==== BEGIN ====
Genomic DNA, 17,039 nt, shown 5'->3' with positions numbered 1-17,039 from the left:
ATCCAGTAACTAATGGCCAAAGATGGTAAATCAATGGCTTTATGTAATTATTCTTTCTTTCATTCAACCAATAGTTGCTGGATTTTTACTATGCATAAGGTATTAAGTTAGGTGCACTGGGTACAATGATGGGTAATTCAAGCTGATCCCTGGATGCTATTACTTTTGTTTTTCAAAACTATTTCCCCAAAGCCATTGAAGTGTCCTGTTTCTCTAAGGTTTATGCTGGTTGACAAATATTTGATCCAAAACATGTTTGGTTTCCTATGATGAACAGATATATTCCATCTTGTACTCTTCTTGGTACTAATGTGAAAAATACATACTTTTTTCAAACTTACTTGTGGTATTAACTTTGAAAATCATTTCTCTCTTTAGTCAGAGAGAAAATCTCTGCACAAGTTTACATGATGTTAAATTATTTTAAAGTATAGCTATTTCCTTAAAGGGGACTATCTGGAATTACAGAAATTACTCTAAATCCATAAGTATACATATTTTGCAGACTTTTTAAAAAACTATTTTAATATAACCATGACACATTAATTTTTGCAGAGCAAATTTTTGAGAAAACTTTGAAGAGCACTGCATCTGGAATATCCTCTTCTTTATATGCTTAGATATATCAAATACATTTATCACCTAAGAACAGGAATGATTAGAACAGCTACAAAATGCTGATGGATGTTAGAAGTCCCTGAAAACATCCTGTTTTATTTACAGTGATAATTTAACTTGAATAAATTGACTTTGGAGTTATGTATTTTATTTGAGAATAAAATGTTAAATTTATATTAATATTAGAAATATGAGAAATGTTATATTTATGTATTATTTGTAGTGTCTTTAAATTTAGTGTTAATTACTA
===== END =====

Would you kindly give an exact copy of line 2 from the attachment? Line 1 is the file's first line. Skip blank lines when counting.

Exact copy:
ATCCAGTAACTAATGGCCAAAGATGGTAAATCAATGGCTTTATGTAATTATTCTTTCTTTCATTCAACCAATAGTTGCTGGATTTTTACTATGCATAAGGTATTAAGTTAGGTGCACTGGGTACAATGATGGGTAATTCAAGCTGATCCCTGGATGCTATTACTTTTGTTTTTCAAAACTATTTCCCCAAAGCCATTGAAGTGTCCTGTTTCTCTAAGGTTTATGCTGGTTGACAAATATTTGATCCAAAACATGTTTGGTTTCCTATGATGAACAGATATATTCCATCTTGTACTCTTCTTGGTACTAATGTGAAAAATACATACTTTTTTCAAACTTACTTGTGGTATTAACTTTGAAAATCATTTCTCTCTTTAGTCAGAGAGAAAATCTCTGCACAAGTTTACATGATGTTAAATTATTTTAAAGTATAGCTATTTCCTTAAAGGGGACTATCTGGAATTACAGAAATTACTCTAAATCCATAAGTATACATATTTTGCAGACTTTTTAAAAAACTATTTTAATATAACCATGACACATTAATTTTTGCAGAGCAAATTTTTGAGAAAACTTTGAAGAGCACTGCATCTGGAATATCCTCTTCTTTATATGCTTAGATATATCAAATACATTTATCACCTAAGAACAGGAATGATTAGAACAGCTACAAAATGCTGATGGATGTTAGAAGTCCCTGAAAACATCCTGTTTTATTTACAGTGATAATTTAACTTGAATAAATTGACTTTGGAGTTATGTATTTTATTTGAGAATAAAATGTTAAATTTATATTAATATTAGAAATATGAGAAATGTTATATTTATGTATTATTTGTAGTGTCTTTAAATTTAGTGTTAATTACTA